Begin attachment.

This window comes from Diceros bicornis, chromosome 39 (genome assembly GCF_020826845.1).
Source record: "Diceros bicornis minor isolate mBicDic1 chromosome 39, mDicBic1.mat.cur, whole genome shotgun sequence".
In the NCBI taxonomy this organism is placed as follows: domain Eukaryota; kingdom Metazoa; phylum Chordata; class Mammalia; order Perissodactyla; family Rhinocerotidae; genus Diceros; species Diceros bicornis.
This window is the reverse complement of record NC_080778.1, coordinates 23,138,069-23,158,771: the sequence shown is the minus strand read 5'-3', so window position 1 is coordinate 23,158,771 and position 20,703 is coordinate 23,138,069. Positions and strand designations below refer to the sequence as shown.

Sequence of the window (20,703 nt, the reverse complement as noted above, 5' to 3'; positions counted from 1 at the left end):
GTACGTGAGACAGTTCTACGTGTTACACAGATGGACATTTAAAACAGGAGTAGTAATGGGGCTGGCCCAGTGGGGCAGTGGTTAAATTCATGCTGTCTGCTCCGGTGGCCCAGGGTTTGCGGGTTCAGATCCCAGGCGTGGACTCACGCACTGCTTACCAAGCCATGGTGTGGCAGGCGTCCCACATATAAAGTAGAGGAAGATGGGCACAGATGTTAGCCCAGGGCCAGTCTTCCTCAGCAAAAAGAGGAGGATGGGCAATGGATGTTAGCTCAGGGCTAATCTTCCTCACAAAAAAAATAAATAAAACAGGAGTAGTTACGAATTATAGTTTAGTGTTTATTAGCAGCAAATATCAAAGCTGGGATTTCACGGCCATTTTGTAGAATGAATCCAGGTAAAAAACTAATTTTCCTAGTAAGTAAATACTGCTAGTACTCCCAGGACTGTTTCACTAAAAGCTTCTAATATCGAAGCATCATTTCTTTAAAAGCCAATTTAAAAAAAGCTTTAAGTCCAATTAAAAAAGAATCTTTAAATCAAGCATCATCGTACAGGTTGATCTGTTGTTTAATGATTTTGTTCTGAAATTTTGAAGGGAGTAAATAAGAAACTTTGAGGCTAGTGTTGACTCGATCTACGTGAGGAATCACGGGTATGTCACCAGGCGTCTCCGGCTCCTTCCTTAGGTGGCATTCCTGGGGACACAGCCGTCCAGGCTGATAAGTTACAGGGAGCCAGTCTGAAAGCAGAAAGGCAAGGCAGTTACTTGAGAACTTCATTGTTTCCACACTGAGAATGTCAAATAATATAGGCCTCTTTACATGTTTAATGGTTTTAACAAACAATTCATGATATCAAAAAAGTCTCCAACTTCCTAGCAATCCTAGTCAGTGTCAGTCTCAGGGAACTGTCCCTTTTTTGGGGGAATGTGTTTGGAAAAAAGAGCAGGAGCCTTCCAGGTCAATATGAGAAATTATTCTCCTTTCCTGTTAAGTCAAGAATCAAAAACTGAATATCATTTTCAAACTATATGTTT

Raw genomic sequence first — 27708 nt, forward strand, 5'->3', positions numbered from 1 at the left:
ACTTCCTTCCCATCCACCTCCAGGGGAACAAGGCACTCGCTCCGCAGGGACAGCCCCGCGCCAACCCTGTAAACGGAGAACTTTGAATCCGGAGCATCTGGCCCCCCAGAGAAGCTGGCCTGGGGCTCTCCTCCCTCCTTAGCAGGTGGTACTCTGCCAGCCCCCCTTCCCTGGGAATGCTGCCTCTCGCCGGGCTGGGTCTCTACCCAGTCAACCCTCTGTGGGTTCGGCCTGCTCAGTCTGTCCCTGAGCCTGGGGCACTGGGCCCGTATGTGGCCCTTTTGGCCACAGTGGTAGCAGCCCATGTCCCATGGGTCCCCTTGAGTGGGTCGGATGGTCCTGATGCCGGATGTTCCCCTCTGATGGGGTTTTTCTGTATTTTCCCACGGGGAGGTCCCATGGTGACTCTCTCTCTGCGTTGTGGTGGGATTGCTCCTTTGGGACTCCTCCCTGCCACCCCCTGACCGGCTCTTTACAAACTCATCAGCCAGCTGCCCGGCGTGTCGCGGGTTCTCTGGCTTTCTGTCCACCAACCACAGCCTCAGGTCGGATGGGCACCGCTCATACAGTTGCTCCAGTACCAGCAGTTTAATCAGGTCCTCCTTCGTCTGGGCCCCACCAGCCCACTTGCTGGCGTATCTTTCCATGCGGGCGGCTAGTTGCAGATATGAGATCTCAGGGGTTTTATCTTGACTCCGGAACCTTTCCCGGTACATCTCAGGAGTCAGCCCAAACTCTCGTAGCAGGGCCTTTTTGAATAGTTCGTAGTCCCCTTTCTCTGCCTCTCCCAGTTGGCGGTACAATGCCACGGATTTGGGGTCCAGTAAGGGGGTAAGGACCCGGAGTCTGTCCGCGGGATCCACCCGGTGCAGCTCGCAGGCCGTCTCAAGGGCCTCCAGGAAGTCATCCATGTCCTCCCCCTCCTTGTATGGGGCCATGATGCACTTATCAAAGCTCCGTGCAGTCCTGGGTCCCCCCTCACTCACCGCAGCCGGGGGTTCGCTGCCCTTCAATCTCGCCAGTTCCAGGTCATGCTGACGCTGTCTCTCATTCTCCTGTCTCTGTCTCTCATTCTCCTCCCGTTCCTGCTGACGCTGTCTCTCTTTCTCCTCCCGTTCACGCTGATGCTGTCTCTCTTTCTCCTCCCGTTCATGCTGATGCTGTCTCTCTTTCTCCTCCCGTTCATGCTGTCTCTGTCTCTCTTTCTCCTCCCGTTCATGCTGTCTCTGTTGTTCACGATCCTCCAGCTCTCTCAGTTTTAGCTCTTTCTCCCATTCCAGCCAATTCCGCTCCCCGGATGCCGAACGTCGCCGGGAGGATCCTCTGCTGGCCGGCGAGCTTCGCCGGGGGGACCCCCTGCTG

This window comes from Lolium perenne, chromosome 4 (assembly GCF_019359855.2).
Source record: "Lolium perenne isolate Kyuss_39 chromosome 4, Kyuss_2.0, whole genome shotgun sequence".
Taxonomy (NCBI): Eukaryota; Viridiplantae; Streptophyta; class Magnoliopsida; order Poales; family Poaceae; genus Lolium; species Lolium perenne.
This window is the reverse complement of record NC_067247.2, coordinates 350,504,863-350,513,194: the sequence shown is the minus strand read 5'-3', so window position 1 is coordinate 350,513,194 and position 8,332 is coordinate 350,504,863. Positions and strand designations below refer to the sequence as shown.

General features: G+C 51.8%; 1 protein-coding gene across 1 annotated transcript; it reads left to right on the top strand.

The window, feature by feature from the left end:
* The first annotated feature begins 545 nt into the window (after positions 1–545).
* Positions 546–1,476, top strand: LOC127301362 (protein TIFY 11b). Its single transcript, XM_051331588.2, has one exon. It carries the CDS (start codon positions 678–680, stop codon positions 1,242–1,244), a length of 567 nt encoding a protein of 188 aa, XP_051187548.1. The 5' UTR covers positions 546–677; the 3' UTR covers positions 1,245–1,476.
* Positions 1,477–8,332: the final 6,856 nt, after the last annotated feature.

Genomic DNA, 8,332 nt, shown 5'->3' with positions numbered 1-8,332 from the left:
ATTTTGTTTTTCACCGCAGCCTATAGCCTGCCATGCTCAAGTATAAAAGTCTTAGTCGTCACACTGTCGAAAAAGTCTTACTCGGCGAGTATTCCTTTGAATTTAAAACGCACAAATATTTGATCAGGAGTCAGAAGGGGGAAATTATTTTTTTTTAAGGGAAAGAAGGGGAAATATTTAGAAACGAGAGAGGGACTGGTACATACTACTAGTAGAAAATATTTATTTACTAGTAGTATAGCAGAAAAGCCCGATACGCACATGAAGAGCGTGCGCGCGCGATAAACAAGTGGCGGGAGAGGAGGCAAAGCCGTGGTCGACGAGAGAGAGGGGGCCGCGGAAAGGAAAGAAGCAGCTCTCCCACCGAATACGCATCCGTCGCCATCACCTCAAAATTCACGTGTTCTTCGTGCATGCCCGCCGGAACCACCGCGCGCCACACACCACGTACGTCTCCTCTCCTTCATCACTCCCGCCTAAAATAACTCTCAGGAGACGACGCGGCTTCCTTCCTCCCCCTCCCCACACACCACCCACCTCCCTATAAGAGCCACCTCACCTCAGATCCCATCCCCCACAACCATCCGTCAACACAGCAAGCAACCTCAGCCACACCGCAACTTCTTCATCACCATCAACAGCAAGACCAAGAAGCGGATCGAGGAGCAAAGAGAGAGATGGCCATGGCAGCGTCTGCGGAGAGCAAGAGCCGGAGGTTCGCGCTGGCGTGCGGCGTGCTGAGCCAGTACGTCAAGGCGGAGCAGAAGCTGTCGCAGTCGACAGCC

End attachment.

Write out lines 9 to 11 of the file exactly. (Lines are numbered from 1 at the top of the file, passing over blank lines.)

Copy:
This window comes from Lolium perenne, chromosome 4 (assembly GCF_019359855.2).
Source record: "Lolium perenne isolate Kyuss_39 chromosome 4, Kyuss_2.0, whole genome shotgun sequence".
Taxonomy (NCBI): Eukaryota; Viridiplantae; Streptophyta; class Magnoliopsida; order Poales; family Poaceae; genus Lolium; species Lolium perenne.